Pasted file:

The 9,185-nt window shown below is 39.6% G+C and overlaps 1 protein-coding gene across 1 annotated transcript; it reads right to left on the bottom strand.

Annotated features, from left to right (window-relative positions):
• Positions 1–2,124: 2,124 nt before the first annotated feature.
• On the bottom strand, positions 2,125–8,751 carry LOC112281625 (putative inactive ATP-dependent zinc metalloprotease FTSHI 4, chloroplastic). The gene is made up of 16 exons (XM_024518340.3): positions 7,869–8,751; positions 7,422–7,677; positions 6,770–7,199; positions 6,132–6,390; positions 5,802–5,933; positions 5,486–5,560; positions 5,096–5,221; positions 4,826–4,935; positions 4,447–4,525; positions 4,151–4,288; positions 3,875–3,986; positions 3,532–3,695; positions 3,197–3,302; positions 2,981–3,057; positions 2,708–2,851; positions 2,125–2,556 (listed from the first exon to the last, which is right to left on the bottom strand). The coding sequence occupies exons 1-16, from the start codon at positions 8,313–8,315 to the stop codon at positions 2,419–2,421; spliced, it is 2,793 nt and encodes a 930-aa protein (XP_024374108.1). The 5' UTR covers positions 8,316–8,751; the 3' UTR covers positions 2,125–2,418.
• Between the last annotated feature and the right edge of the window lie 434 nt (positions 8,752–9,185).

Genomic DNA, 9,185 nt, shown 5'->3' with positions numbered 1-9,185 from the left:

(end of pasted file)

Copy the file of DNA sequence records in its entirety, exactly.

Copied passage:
The 9,185-nt window shown below is 39.6% G+C and overlaps 1 protein-coding gene across 1 annotated transcript; it reads right to left on the bottom strand.

Annotated features, from left to right (window-relative positions):
• Positions 1–2,124: 2,124 nt before the first annotated feature.
• On the bottom strand, positions 2,125–8,751 carry LOC112281625 (putative inactive ATP-dependent zinc metalloprotease FTSHI 4, chloroplastic). The gene is made up of 16 exons (XM_024518340.3): positions 7,869–8,751; positions 7,422–7,677; positions 6,770–7,199; positions 6,132–6,390; positions 5,802–5,933; positions 5,486–5,560; positions 5,096–5,221; positions 4,826–4,935; positions 4,447–4,525; positions 4,151–4,288; positions 3,875–3,986; positions 3,532–3,695; positions 3,197–3,302; positions 2,981–3,057; positions 2,708–2,851; positions 2,125–2,556 (listed from the first exon to the last, which is right to left on the bottom strand). The coding sequence occupies exons 1-16, from the start codon at positions 8,313–8,315 to the stop codon at positions 2,419–2,421; spliced, it is 2,793 nt and encodes a 930-aa protein (XP_024374108.1). The 5' UTR covers positions 8,316–8,751; the 3' UTR covers positions 2,125–2,418.
• Between the last annotated feature and the right edge of the window lie 434 nt (positions 8,752–9,185).

Genomic DNA, 9,185 nt, shown 5'->3' with positions numbered 1-9,185 from the left: